Versioning

The most important (and most overlooked) element in versioning is defining the scope of the version. For example are “under the hood” database schema changes part of the version, or a file system layout? or in your case the ABI.

In my organisation we would increment the patch version in this instance as we consider bugs (such as security vulnerabilities) inherited from dependencies to be bugs in the application itself.

https://github.com/semver/semver/compare/v1.0.0...v2.0.0 https://steveklabnik.com/writing/what-s-next-for-semver

Various Implementations:

SemVer

Given a version number MAJOR.MINOR.PATCH, increment the:

  • MAJOR version when you make incompatible API changes,
  • MINOR version when you add functionality in a backwards compatible manner, and
  • PATCH version when you make backwards compatible bug fixes.

What about backwards incompatible bugfixes?

Trust your heart; but if you choose wrong, everyone will hate you forever.

My thoughts: View this from the perspective of a user. “Will silently keeping this bug in my code hurt worse than being forced to upgrade?” Secondly, “is there anything I can do to mitigate the upgrade cost and/or the cost of keeping the bug in a backwards compatible way?” If so, you don’t have to worry about whether or not to bump the patch or the major version.

  • safety related bugs: force the upgrade
  • correctness/performance related bugs: don’t force
    • Why? If keeping the code would hurt, they would’ve noticed already
    • People don’t ship incorrect code on purpose; if they use buggy code they probably aren’t hitting the edge cases where the buggy behavior shows
    • Bugs vs features is sometimes a very thin line

Additional labels for pre-release and build metadata are available as extensions to the MAJOR.MINOR.PATCH format.

What do I do if I accidentally release a backwards incompatible change as a minor version?

Bump the minor version with a revert. If it’s appropriate, document the offending version and inform your users of the problem so that they are aware of the offending version. This relies on a package manager that has a “always latest patch” resolution strategy.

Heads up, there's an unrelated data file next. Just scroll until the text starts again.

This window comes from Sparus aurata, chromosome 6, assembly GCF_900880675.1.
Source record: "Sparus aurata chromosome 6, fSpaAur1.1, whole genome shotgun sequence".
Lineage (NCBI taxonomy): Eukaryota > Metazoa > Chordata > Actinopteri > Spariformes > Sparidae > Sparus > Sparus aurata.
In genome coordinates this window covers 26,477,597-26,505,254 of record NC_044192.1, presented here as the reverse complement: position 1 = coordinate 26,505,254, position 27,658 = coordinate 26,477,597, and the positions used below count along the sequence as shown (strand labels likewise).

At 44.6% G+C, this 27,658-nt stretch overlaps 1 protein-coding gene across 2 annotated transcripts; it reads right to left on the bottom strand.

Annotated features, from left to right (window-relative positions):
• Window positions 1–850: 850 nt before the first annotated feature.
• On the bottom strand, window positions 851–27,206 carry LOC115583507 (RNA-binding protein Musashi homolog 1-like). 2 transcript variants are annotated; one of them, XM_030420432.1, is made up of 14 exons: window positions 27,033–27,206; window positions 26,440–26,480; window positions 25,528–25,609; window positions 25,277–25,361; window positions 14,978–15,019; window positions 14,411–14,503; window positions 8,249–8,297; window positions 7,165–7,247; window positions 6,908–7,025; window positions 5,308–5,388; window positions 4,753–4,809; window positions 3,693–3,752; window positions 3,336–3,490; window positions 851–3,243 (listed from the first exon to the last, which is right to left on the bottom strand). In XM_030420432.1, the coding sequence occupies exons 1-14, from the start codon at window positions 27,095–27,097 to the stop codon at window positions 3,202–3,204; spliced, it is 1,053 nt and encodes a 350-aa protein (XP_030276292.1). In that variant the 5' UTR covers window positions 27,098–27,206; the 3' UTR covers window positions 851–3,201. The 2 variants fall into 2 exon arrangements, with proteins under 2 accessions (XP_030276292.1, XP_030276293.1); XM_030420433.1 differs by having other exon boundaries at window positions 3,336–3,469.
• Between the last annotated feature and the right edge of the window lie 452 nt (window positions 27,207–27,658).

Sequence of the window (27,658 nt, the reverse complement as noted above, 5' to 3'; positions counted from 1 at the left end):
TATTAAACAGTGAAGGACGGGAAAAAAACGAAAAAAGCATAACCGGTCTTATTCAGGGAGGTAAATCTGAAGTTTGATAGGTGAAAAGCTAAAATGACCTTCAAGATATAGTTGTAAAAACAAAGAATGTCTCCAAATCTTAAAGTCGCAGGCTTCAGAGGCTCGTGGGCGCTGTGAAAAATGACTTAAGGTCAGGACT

PVP

https://cdsmith.wordpress.com/2011/01/16/haskells-own-dll-hell/

Naming different versions different package names

  • https://research.swtch.com/vgo-mvs
    • ugh. Always select the oldest version.
    • Helps with one type of problem, introduces another.
  • https://research.swtch.com/vgo-import
    • I disagree with some of the conclusions, but the problem presented is deeply compelling and the reflection on the social implications of semver major version bumps is worthwhile to think about.
    • Forcing different package names instead of major version bumps is a more effective way to get people to create packages that play together nicely inside an ecosystem.
    • Rather than making a new package name, just add the major version as a sub-path. Then you don’t need new names for things.
    • very similar to “eternal compatibility in theory”
    • big problem: code isn’t wrong, its just different.
  • append-only codebases where you only add functionality and changing the meaning of a function means just duplicating it + renaming rather than breaking compatibility.
    • Works well with functional programming, newtype patterns, etc.
    • But don’t fear the refactoring either…
  • Think about how to automate churn related changes with wrappers, fixers, code mods, etc.

All of the cabal files that I’ve seen so far seem to specify source-repository head as just the git repo. I’ve never actually seen anyone use this; although this can also point to a tag, which is not immutable, so it can be freely updated in master and then that targeted commit can be tagged.

Is there anything wrong with moving the tag should a small critical fix be needed in a short timeframe?

If there’s not a fix that’s needed after a while, a branch could always be created off of the tag and then committed to.

Is there any difference between

master has version 0.5.99 until the release, then create a release branch for 0.6, set the version, then set master to 0.6.99. And the next subsequent commit contains a critical fix that was intended to be in 0.6

vs

A commit that sets the version to 0.6, and one after that to fix something critical before the release

And, honestly, I’m suspecting that the desire to add some extra manual process to slow down releases might stem from a desire to have vX.0 be “perfect” and avoid nearly-immediately releasing patch releases?

My attitude toward versions (which I have often failed to live by) is that the only time something should have a version that could possibly correspond to a real release is exactly when that release happens.

https://trunkbaseddevelopment.com/branch-for-release/#patch-releases